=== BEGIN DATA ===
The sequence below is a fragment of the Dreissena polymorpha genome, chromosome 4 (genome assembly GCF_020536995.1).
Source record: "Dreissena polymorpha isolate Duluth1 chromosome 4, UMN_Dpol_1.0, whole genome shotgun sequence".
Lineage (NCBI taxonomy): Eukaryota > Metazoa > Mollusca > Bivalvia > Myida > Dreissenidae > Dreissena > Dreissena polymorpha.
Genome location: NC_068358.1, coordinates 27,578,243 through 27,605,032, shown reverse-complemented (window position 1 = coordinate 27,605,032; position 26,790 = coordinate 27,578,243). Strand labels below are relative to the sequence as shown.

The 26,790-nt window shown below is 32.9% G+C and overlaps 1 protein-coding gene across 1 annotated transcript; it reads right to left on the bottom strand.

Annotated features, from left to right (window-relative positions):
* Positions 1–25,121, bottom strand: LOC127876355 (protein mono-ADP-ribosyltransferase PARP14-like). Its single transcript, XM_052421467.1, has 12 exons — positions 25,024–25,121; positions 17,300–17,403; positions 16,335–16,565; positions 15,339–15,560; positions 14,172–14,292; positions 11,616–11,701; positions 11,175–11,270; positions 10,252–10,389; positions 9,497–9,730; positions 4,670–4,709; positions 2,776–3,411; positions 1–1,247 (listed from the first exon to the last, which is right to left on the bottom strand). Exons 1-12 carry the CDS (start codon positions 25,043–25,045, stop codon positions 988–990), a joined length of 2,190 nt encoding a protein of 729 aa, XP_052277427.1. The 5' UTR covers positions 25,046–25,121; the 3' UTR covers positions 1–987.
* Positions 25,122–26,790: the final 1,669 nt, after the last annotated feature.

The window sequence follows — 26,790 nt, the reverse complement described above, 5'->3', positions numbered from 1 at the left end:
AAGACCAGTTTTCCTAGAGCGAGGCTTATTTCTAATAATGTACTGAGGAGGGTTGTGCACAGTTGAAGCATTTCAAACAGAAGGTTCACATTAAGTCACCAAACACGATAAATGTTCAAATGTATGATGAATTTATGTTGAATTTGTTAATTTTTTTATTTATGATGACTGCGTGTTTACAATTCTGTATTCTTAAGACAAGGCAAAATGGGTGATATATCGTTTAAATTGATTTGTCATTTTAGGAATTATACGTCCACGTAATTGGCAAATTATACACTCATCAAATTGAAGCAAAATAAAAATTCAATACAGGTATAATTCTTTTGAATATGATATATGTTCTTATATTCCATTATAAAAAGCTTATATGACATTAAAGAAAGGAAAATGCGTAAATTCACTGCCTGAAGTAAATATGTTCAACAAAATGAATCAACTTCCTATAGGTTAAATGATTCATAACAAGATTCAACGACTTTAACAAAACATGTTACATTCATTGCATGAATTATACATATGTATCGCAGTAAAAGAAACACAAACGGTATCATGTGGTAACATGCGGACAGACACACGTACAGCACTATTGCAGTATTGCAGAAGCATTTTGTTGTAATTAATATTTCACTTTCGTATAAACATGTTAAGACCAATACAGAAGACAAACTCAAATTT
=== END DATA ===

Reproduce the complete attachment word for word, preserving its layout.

The sequence below is a fragment of the Dreissena polymorpha genome, chromosome 4 (genome assembly GCF_020536995.1).
Source record: "Dreissena polymorpha isolate Duluth1 chromosome 4, UMN_Dpol_1.0, whole genome shotgun sequence".
Lineage (NCBI taxonomy): Eukaryota > Metazoa > Mollusca > Bivalvia > Myida > Dreissenidae > Dreissena > Dreissena polymorpha.
Genome location: NC_068358.1, coordinates 27,578,243 through 27,605,032, shown reverse-complemented (window position 1 = coordinate 27,605,032; position 26,790 = coordinate 27,578,243). Strand labels below are relative to the sequence as shown.

The 26,790-nt window shown below is 32.9% G+C and overlaps 1 protein-coding gene across 1 annotated transcript; it reads right to left on the bottom strand.

Annotated features, from left to right (window-relative positions):
* Positions 1–25,121, bottom strand: LOC127876355 (protein mono-ADP-ribosyltransferase PARP14-like). Its single transcript, XM_052421467.1, has 12 exons — positions 25,024–25,121; positions 17,300–17,403; positions 16,335–16,565; positions 15,339–15,560; positions 14,172–14,292; positions 11,616–11,701; positions 11,175–11,270; positions 10,252–10,389; positions 9,497–9,730; positions 4,670–4,709; positions 2,776–3,411; positions 1–1,247 (listed from the first exon to the last, which is right to left on the bottom strand). Exons 1-12 carry the CDS (start codon positions 25,043–25,045, stop codon positions 988–990), a joined length of 2,190 nt encoding a protein of 729 aa, XP_052277427.1. The 5' UTR covers positions 25,046–25,121; the 3' UTR covers positions 1–987.
* Positions 25,122–26,790: the final 1,669 nt, after the last annotated feature.

The window sequence follows — 26,790 nt, the reverse complement described above, 5'->3', positions numbered from 1 at the left end:
AAGACCAGTTTTCCTAGAGCGAGGCTTATTTCTAATAATGTACTGAGGAGGGTTGTGCACAGTTGAAGCATTTCAAACAGAAGGTTCACATTAAGTCACCAAACACGATAAATGTTCAAATGTATGATGAATTTATGTTGAATTTGTTAATTTTTTTATTTATGATGACTGCGTGTTTACAATTCTGTATTCTTAAGACAAGGCAAAATGGGTGATATATCGTTTAAATTGATTTGTCATTTTAGGAATTATACGTCCACGTAATTGGCAAATTATACACTCATCAAATTGAAGCAAAATAAAAATTCAATACAGGTATAATTCTTTTGAATATGATATATGTTCTTATATTCCATTATAAAAAGCTTATATGACATTAAAGAAAGGAAAATGCGTAAATTCACTGCCTGAAGTAAATATGTTCAACAAAATGAATCAACTTCCTATAGGTTAAATGATTCATAACAAGATTCAACGACTTTAACAAAACATGTTACATTCATTGCATGAATTATACATATGTATCGCAGTAAAAGAAACACAAACGGTATCATGTGGTAACATGCGGACAGACACACGTACAGCACTATTGCAGTATTGCAGAAGCATTTTGTTGTAATTAATATTTCACTTTCGTATAAACATGTTAAGACCAATACAGAAGACAAACTCAAATTT